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These Are The 50-Round Magazines The Navy Made For SEAL M16s
In 1968, SEALs serving in South Vietnam reported to the Navy that they needed more firepower. Back in the United States, the service’s engineers rushed to help, crafting various weapons and accessories, including some particularly weird looking magazines.
Task & Purpose had the opportunity to take a closer look at these rare prototype “Mod 1” and “Mod 2” magazines behind the scenes at the Naval Heritage and History Command in Washington, D.C. The design aimed to give special operators more ammunition at ready inside a reliable package that could stand up to combat.
According to noted SEAL historian Kevin Dockery, the major impetus was a desire for “sustained” fire from a standard M16 rifle. “This was needed especially to maintain the high volume of fire during the first crucial moments of enemy contact,” he wrote in his book “Special Warfare Special Weapons.”
At the time, the rifles came from Colt and other sub-manufacturers with a small 20-round magazine. The Hartford, Connecticut-based gun maker had been working on a slightly larger 30-rounder, but didn’t expect to deliver it to the U.S. military in bulk until 1969.
At the Naval Weapons Laboratory in Dahlgren, Virginia, engineers drew up plans for a more immediate solution. Chief among them was Carroll Childers, who spent nearly three decades cooking up weapons — including futuristic shotguns and more — for the Navy, all while also serving as an officer in the Virginia Army National Guard. He ultimately retired as a major general.
The strange markings on the Mod 1.Photo by Joseph Trevithick.
Childers, along with fellow engineer Joseph Manolo, proposed an all-new 50-round magazine that would fit both the SEAL team’s M16 rifles and their shorter XM-177 submachine guns. Colt had already sent along a dubious prototype of its own consisting of three 20-rounders someone had welded together at the ends and a longer spring to push them all up to the top.
“The major engineering problem with such a long magazine is the spring pressure needed to lift the heavy column of cartridges into the rifle,” Dockery noted. “Too heavy a spring and the last rounds loaded will be difficult to insert into the magazine, too light and all the ammunition will not feed into the weapon.”
Colt’s design suffered from the former issue. Evaluators couldn’t load the last few cartridges without some sort of special tool and the magazine put such pressure on the rounds that the mechanisms in a standard M16 couldn’t even ram them into the gun’s firing chamber.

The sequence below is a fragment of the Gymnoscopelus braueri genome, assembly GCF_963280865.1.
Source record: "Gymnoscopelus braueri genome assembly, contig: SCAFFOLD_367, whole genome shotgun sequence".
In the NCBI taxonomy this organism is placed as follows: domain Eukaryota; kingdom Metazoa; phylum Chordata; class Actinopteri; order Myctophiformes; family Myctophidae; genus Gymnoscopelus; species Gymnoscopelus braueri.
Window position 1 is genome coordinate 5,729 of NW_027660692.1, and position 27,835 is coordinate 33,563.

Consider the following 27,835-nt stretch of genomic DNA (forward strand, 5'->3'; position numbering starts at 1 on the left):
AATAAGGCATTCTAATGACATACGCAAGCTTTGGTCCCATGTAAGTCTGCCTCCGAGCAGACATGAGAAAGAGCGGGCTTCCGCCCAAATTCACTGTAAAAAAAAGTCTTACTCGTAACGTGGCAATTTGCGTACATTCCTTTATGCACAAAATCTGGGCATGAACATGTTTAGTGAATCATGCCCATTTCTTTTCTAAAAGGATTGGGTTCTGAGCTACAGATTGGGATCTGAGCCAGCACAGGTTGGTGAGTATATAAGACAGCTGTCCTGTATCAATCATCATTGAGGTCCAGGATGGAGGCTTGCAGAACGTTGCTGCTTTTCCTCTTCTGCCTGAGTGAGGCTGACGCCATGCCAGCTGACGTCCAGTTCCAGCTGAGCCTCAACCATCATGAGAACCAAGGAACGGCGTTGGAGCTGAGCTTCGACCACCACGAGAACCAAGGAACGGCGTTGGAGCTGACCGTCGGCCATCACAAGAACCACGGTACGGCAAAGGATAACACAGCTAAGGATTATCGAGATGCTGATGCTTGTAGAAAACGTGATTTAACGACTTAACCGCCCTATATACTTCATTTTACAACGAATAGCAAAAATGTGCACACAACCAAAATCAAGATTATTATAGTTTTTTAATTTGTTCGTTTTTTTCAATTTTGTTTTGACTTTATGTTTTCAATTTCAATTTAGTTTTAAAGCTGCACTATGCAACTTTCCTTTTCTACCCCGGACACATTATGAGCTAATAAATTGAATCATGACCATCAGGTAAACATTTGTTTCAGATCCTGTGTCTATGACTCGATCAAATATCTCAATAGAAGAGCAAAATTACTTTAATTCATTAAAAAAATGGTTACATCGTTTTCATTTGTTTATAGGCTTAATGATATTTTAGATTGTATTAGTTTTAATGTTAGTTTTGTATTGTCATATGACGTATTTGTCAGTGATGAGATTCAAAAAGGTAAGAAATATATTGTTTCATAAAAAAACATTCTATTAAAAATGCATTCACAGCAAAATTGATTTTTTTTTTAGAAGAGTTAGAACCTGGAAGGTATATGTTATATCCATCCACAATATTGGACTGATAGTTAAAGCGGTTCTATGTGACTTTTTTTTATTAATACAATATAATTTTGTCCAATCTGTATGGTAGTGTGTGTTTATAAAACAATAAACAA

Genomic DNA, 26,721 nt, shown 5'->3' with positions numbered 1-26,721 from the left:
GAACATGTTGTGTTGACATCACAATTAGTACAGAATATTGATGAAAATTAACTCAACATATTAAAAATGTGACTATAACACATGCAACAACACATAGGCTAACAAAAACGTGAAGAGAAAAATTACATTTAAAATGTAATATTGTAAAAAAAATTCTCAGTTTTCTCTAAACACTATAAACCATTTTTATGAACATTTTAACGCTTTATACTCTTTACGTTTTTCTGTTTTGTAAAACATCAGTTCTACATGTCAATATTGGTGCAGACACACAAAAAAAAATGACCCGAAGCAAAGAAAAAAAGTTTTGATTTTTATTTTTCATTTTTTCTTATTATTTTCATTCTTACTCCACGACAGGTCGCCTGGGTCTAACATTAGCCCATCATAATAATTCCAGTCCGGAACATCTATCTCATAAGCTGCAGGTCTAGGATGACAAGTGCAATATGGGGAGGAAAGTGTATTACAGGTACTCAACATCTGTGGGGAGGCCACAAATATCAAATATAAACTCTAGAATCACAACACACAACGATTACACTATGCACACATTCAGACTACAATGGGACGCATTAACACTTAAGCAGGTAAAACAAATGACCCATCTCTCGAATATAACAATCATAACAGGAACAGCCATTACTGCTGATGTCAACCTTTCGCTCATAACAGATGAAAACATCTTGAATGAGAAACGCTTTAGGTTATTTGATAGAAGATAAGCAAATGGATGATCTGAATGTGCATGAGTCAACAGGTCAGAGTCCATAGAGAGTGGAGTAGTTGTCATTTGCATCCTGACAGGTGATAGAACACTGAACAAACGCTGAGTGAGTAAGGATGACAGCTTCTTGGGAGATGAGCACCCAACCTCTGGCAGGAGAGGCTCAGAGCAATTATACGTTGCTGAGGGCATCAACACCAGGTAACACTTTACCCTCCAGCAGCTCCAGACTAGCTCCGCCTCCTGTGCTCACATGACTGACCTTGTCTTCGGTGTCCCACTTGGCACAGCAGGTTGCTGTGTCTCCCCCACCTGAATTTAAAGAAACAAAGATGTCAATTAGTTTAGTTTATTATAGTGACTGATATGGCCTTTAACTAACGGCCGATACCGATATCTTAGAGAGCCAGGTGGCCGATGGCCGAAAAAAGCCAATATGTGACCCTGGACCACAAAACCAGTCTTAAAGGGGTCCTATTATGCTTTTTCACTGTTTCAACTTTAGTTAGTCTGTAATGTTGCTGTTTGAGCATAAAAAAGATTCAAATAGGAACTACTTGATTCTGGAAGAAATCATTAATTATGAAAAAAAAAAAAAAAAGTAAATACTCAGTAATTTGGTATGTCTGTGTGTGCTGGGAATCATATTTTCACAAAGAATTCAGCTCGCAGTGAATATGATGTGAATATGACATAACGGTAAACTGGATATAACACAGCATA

On top of that, the spring had trouble navigating the odd angles in the spot-welded magazine, causing it to jam regularly during tests. While the Navy dutifully sent them to South Vietnam, SEALs had no confidence in the product.
Childers and Manolo looked at Colt’s initial attempt and came up with the entirely different Mod 1. The engineers took the bottom off a 20-round magazine and added an entirely new lower section.
The new 50-round unit looked like cartridges would fall right out its open bottom. But rather than using a coil spring pressing against a hard floor plate in the magazine, the new constant-force types simply rolled down from the very top as someone added more cartridges.
They looked “much like the coiled springs in a clock movement,” Dockery wrote. “The constant-force springs would unwind as the magazine was loaded, keeping the same pressure on the last rounds loaded as on the first.”
Technicians at Dahlgren only built 10 of the Mod 1s, including the one we took a picture of at the Navy Yard, which features an odd symbol someone scrawled on one side of the frame. None of these made it to Southeast Asia.
The Mod 2 magazine.Photo by Joseph Trevithick.
We also got to take a look at one of just over 40 Mod 2s that came next, in which Childers and Manolo stopped using any parts from Colt’s original magazines. Among other internal improvements, the new version tweaked the curvature of the design to help the cartridges move up smoothly in sequence as a shooter fired the rifle.
The Navy gave nearly 30 of these magazines to SEAL Team Two in the Mekong Delta, according to Dockery. Another five went to other special operations units in South Vietnam.
While definitely an improvement over Colt’s magazines, the elite sailors remained unconvinced about the long, bulky magazines that extended far below their guns and made it hard to lie prone. In addition, they reported that the springs still did better with a lighter load of 45 cartridges rather than the full 50 rounds.
Childers and Manolo did design further improved Mod 3 magazines based on these responses from the field, but there wasn’t an example in Washington. By the time these prototypes appeared in the 1970s, the United States was working to extricate itself from Southeast Asia and the Navy ultimately scrapped the entire project in the face of post-war budget cuts.
In the end, the SEALs mostly stuck to Colt’s 30-round magazines in their M16 rifles and later carbine variants, including the now ubiquitous M-4. Starting in the Vietnam War, the elite troops instead began acquired special purpose light machine guns, like the famous Stoner 63, to provide the sustained firepower they craved on patrols.
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